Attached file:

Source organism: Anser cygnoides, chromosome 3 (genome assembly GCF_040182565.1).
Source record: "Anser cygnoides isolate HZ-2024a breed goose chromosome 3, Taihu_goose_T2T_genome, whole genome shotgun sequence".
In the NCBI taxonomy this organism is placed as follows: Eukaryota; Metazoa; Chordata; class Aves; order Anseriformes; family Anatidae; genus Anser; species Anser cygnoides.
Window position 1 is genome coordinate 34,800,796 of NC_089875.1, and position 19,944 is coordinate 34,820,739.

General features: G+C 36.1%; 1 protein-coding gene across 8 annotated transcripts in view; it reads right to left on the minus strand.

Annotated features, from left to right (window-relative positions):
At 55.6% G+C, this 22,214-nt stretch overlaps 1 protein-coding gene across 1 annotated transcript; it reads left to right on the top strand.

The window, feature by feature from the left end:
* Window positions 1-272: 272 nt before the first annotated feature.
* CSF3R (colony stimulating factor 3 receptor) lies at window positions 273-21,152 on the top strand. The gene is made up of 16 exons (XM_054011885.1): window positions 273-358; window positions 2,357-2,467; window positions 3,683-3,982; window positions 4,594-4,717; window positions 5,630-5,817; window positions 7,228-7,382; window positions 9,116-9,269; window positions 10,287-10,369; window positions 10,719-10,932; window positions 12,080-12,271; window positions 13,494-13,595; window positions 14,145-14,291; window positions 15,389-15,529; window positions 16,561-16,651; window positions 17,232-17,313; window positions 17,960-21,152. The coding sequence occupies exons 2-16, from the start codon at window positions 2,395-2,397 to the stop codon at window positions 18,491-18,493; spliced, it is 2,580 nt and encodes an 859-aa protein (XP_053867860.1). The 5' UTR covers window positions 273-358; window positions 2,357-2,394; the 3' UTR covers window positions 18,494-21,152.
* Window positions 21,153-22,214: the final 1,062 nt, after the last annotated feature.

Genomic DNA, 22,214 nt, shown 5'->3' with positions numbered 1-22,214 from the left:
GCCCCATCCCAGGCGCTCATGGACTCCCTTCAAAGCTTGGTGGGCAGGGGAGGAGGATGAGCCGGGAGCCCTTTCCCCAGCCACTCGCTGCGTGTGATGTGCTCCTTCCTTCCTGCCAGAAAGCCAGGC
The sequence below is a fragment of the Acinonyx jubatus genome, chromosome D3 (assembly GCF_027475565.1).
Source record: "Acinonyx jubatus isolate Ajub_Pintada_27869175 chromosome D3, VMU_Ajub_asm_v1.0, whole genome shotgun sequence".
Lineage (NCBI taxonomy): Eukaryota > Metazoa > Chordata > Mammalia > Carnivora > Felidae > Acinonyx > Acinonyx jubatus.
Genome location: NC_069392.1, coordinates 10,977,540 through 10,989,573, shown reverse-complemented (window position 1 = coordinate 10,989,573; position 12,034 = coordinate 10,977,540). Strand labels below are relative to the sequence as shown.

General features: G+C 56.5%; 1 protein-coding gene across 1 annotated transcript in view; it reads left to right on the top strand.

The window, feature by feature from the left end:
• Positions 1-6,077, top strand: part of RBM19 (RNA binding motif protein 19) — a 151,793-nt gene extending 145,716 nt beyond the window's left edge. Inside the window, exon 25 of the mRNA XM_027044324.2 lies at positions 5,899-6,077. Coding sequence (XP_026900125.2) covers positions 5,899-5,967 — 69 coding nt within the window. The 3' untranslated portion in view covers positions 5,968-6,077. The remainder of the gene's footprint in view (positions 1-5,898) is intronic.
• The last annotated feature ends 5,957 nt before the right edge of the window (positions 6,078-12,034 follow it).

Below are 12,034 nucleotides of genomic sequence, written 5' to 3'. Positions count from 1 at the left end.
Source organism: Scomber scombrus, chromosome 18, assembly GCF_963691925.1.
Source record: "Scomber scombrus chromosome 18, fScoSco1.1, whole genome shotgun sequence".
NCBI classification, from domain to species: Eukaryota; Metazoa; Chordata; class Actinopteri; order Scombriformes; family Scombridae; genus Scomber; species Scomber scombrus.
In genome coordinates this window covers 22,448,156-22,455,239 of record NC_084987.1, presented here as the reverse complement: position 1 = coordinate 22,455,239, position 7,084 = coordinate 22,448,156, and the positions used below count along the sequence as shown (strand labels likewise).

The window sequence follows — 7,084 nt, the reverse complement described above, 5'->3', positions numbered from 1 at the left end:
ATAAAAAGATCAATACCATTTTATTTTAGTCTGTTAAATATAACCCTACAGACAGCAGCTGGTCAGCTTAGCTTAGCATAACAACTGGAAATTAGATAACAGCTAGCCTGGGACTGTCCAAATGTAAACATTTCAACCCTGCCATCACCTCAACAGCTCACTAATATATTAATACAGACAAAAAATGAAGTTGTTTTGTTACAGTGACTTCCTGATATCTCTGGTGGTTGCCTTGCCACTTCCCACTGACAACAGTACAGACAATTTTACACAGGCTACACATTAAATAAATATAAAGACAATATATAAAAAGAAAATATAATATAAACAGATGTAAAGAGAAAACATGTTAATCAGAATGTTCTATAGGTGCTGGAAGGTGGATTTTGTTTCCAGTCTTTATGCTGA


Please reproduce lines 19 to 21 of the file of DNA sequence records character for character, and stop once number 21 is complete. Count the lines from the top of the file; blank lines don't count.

The window, feature by feature from the left end:
• Positions 1-6,077, top strand: part of RBM19 (RNA binding motif protein 19) — a 151,793-nt gene extending 145,716 nt beyond the window's left edge. Inside the window, exon 25 of the mRNA XM_027044324.2 lies at positions 5,899-6,077. Coding sequence (XP_026900125.2) covers positions 5,899-5,967 — 69 coding nt within the window. The 3' untranslated portion in view covers positions 5,968-6,077. The remainder of the gene's footprint in view (positions 1-5,898) is intronic.
• The last annotated feature ends 5,957 nt before the right edge of the window (positions 6,078-12,034 follow it).